No-one is in any doubt that she is absolutely correct, and the FBI are out to get her. When Wolfe and Goodwin take on the case, the FBI aims to get them too. There is a murder, and the plot and the investigation are very cleverly done indeed.

 
Rex Stout week 3 b
 
This is from the Wikipedia page on The Doorbell Rang:
The Doorbell Rang generated controversy when it was published, due largely to its unflattering portrayal of the FBI, its director and agents. It was published at a time when the public's attitude toward the FBI was turning critical…
Stout had been under FBI surveillance since the beginning of his writing career….About one hundred pages in Stout's file are devoted to the novel, the FBI's panicky response to it and the attempt to retaliate against the author for writing it. The FBI's internal memorandum for its special agents told them that "the bureau desires to contribute in no manner to the sales of this book by helping to make it the topic of publicity." Orders came from headquarters in Washington that any questions concerning the book should be forwarded to the Crime Records Division, thereby putting book and author in a criminal category.
I thought the whole book was immensely complex and tangled – and very good, very tense and exciting and full of surprises. One of the best ones comes right at the end, when you find out what the title means.

I’d be very interested to find out what my fellow Stout fans think and know about his political leanings.

The picture shows J Edgar Hoover (the long-time head of the FBI) being interviewed by Senator George Mathers in the 1960s: Hoover (on the left) is talking about the threat posed to the USA by Communism.































28 comments:

  1. I've always liked the way that Stout was able to discuss politics in his stories without making you feel he was trying to 'convert.' I think he wove it in brilliantly, and you've chosen some good examples of that, Moira. To me, it's the fact that his focus was on the plots and the character interactions.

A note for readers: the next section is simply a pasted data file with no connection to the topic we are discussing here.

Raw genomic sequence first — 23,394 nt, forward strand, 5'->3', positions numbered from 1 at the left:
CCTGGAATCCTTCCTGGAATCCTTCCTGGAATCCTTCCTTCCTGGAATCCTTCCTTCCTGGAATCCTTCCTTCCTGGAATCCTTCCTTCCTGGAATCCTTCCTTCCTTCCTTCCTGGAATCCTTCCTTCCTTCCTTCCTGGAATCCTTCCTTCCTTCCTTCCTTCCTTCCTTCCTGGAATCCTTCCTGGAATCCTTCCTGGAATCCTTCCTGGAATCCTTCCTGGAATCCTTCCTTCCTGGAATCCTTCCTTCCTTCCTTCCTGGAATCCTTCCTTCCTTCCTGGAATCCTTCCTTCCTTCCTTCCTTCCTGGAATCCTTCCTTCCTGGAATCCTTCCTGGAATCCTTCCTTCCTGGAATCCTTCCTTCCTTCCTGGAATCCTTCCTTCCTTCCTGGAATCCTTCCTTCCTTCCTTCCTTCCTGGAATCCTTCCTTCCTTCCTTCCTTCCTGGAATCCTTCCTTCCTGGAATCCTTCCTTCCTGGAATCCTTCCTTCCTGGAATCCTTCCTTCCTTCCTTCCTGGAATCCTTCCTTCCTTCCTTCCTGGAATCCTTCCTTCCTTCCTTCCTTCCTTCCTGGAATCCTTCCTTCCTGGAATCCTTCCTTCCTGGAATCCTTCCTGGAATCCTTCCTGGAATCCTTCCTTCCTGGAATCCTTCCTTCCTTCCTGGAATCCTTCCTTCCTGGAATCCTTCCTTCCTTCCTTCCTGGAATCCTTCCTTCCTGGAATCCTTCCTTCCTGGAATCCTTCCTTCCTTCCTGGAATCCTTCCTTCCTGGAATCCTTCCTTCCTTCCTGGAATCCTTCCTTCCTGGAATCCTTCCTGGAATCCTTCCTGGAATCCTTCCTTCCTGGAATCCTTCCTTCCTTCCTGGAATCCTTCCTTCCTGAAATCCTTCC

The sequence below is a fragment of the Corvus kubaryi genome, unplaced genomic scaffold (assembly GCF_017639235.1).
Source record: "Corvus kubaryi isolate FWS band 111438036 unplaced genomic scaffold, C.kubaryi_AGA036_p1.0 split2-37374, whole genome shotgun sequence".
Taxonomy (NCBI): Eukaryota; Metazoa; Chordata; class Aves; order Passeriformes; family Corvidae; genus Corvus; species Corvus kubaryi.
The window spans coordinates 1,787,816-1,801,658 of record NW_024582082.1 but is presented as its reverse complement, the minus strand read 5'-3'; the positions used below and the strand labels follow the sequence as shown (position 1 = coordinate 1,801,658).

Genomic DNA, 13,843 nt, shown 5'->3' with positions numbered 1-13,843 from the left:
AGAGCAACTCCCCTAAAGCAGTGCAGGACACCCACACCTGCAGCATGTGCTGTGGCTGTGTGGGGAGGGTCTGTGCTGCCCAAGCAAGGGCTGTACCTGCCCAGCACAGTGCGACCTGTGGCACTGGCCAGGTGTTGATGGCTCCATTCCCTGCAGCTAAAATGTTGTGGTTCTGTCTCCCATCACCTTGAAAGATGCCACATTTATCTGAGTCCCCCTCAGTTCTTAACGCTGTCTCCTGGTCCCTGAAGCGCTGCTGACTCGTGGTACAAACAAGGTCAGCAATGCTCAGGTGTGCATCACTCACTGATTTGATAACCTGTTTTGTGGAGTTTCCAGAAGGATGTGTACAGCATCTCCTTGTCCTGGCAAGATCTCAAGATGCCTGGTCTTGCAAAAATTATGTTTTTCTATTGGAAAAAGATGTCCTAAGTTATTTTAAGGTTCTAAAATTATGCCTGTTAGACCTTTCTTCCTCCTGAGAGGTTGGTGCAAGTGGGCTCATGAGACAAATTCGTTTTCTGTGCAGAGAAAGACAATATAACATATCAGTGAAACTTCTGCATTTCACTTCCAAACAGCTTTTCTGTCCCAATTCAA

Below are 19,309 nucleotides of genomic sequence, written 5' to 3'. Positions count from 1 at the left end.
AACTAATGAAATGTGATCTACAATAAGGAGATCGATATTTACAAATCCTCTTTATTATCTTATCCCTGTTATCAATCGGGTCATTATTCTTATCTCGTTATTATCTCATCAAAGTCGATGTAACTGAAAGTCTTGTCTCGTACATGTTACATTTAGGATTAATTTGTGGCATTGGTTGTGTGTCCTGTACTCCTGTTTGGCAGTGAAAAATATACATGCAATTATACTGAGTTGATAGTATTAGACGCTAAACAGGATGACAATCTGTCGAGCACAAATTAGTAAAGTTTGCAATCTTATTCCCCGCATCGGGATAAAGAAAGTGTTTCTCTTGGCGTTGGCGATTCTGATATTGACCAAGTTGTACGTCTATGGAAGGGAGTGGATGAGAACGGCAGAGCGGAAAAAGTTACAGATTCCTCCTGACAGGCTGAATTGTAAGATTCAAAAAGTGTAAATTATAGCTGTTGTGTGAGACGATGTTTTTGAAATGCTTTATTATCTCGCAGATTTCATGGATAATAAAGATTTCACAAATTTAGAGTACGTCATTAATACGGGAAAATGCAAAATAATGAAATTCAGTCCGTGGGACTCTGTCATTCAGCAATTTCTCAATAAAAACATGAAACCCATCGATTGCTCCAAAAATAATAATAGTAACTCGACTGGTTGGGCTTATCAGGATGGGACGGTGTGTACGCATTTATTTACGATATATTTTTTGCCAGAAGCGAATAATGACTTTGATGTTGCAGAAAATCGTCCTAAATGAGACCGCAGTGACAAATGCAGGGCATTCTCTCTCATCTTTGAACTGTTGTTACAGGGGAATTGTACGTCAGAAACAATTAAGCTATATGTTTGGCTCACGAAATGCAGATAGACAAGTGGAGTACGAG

ReplyDelete
    Replies
    1. That's a very good description, Margot - thanks. And yes, he did do great characters and dialogue.

      Delete
  2. I was reading recently about the Nero Wolfe books having political opinions (somewhere). As far as that goes, I prefer the ones where it just comes up briefly in conversations. But both of these books are memorable and very good. Well structured and with interesting characters. I think the attitude towards Communism bothered me every time I read The Second Confession and I don't know why. But I can overlook anything in a Nero Wolfe book.

    ReplyDelete
    Replies
    1. Yes it is quite weird isn't it? I couldn't quite make sense of the extreme reaction. But I did very much enjoy both books.

      Delete
  3. The Doorbell Rang is my absolute favorite Stout book. It's got it all--a tricky plot, great Archie-Nero dialogue, good supporting characters, and a certain "gravitas" because we're talking about the FBI here. I read it every 2 or 3 years.

    ReplyDelete
    Replies
    1. Thanks for stopping by, Joe, and the more I think about it the more I agree with you. I can't stop thinking about the book since I finished readin it, and it does have a very readable quality.

      Delete
  4. These two sound quite good, but I'll take a pass. No photos of Hoover in a dress?

    ReplyDelete
    Replies
    1. Wouldn't that have been the perfect Clothes in book illo? I wish....

      Delete
  5. I think you hit the nail on the head describing Stout's politics. He promoted free speech here and wrote anti-fascist tracts for the W.W.II effort.
    I think he was a liberal, but that he also vacillated in his views.